Bruce Springsteen’s 1978 classic Darkness On The Edge Of Town ignited a trend of the everyman legend tightening his sound with each album, abandoning the drunken street poetry, production heavy jam of his first three outings in favor of a more cohesive body of work. His subsequent recordings favored shorter, cleaner songs and lyrics more rooted in the literal and narrative. The Boss went from Kerouac to Steinbeck overnight, even naming his eleventh studio album after the protagonist of The Grapes Of Wrath. But 2002’s The Rising (his first album with the E Street Band in eighteen years) and 2007’s Magic saw a return to longer songs with flourishing wall of sound experimentation, making for a career that has reversed itself with age. Springsteen adopts this philosophy to an even larger extent on his sixteenth album, Working On A Dream, exploring the middle of the road with the marriage of his most detail heavy production since his 1975 masterpiece Born To Run and his most straightforward lyrics since 1982’s Nebraska. The result is an album that ranks with his best work, an unbelievable feat for a 59-year-old working class musician from New Jersey who keeps getting better with age while many of his peers devolve into nostalgia acts.
From the get-go, it’s clear that Springsteen has no intention of settling down to secure a spot on adult easy listening stations. Opener “Outlaw Pete” is a darkly comic opus of an ill-fated bandit who began robbing banks when he was still in diapers. Despite the somewhat amusing lyrics, Springsteen treats the subject matter seriously with menacing cello, haunting backing vocals, and the momentum of more guitar, mandolin, and piano than Phil Spector could cram into his studio, all courtesy of his tightly knit E Street band. The late Danny Federici stands out on the track, driving the woodsy gunsmoke with his lonely pipe organ.
Springsteen continues the ironic storytelling intertwined with dire production values on “Queen Of The Supermarket”, a tale of desperate romanticism between a regular Joe Schmo and a checkout girl, whom the narrator elevates to dangerous god-like status; a woman with a smile so electrifying it can “blow this whole fucking place apart.” Like “Outlaw Pete”, it’s chock full of lush instrumentation that compliments the song’s subject matter. Whereas the former is firmly cemented in predatory Western looming, “Queen Of The Supermarket” is simply majestic, the rainfall patter of Roy Bittan’s piano and Federici’s church organ blending in with Soozie Tyrell’s movie score strings and the celestial choir vocals of the rest of the band for a cacophonous sound that could bring down the heavens. Everything dissolves to a cosmic whisper once the song climaxes, fading out on the lonely beep of the cash register. It’s heavy-handed, sure, but like virtually all of his work, Springsteen sells it with his delivery, reminding the listener that he always has and will continue to believe in the characters and ideals found in his rich stories.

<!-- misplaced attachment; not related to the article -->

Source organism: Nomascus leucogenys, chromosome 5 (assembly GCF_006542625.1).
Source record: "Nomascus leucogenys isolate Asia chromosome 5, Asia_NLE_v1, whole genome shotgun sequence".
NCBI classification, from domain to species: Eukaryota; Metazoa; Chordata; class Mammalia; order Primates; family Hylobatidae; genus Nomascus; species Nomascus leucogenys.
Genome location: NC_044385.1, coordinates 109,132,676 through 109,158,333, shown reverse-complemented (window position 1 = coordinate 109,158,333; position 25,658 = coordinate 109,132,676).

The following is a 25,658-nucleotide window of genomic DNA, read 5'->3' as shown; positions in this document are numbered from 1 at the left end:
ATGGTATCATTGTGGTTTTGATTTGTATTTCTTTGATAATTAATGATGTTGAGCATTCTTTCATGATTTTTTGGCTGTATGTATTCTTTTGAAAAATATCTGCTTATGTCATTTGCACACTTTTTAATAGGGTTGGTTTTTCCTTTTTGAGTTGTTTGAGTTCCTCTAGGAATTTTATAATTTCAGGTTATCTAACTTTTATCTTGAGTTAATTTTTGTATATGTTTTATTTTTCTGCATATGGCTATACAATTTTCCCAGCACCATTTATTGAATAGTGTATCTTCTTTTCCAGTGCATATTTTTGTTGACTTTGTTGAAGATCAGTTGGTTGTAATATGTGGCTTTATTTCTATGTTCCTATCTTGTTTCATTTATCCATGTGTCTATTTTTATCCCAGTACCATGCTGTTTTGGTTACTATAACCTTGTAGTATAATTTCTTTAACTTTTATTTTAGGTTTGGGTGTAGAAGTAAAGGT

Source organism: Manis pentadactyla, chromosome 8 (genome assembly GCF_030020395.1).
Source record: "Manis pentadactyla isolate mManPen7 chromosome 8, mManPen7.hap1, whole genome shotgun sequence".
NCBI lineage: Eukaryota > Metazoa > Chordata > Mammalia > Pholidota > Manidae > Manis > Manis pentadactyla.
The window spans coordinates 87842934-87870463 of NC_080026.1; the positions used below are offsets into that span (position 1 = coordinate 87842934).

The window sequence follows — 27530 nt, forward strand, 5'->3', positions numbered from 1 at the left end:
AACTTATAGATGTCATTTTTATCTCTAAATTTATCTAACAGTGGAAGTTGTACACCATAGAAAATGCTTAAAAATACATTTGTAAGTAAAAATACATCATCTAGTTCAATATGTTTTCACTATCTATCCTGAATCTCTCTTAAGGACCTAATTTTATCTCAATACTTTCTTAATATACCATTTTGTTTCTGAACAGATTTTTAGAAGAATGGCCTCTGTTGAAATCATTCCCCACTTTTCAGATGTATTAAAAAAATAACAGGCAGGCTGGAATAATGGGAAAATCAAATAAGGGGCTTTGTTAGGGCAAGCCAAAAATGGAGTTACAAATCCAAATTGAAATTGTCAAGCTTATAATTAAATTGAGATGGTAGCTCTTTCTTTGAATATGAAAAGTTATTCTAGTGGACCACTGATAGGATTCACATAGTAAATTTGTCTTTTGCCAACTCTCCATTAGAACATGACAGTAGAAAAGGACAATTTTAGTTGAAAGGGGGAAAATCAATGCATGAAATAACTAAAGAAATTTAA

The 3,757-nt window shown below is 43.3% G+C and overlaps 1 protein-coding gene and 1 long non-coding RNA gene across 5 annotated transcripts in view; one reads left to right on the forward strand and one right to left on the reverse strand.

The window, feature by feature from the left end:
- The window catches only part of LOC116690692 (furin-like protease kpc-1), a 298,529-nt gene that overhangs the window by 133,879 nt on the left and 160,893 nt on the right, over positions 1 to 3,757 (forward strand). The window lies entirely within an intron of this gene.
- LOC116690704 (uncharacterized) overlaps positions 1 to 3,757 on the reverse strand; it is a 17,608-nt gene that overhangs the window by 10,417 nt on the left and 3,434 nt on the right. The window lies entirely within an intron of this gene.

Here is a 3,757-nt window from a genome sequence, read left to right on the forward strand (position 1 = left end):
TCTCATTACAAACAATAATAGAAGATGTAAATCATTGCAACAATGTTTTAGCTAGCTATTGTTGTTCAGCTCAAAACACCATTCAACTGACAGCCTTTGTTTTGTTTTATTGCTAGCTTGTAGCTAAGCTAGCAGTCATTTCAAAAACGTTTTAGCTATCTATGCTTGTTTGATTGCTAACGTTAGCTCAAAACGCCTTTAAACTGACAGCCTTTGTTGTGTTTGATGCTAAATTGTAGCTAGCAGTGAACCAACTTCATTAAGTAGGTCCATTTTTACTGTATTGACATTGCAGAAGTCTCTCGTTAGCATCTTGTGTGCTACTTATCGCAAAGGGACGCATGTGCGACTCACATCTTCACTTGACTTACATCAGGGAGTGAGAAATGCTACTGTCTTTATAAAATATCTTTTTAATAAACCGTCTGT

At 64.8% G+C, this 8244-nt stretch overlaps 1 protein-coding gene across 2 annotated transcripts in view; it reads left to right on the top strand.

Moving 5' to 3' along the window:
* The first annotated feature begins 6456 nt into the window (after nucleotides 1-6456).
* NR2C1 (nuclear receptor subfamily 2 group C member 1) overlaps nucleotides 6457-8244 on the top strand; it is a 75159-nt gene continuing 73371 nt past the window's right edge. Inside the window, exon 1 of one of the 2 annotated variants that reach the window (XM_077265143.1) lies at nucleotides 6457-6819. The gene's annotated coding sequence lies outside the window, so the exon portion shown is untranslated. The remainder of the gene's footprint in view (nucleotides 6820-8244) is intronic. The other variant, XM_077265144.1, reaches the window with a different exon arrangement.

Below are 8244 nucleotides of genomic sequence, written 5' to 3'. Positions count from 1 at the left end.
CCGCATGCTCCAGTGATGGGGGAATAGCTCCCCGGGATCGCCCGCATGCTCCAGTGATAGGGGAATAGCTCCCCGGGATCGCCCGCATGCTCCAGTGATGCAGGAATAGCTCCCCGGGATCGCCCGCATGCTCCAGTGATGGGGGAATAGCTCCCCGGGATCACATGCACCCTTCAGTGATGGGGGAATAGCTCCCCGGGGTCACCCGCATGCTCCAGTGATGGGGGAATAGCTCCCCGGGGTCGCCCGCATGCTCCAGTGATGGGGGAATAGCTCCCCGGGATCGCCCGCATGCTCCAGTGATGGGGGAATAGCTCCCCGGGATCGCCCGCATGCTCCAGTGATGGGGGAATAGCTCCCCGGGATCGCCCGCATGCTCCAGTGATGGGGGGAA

If it weren’t for this career-defining sincerity, unabashedly optimistic songs like “My Lucky Day” and the embarrassingly named title track would most likely fail. Although they’re both E Street standards musically (Clarence Clemons’ ripping curbside saxophone solo on “My Lucky Day” will have you rooting for his cringe-inducing handclapping on the “Dancing In The Dark” video), lyrically they both teeter on being schmaltzy. It might take some listeners a few spins to warm up to phrases like “my hands are rough from working on a dream,” but Gary Tallent’s crack bass playing and the sunny catch of the chorus make it a lot easier, not to mention that part of being a Springsteen fan is buying into his delivery with all of its idealistic fervor. Some of The Boss’ lyrics only work because they come from him, and that’s what makes him The Boss. There’s no bullshit factor. Even the most cold-hearted skeptic can’t deny that he believes in every word he says.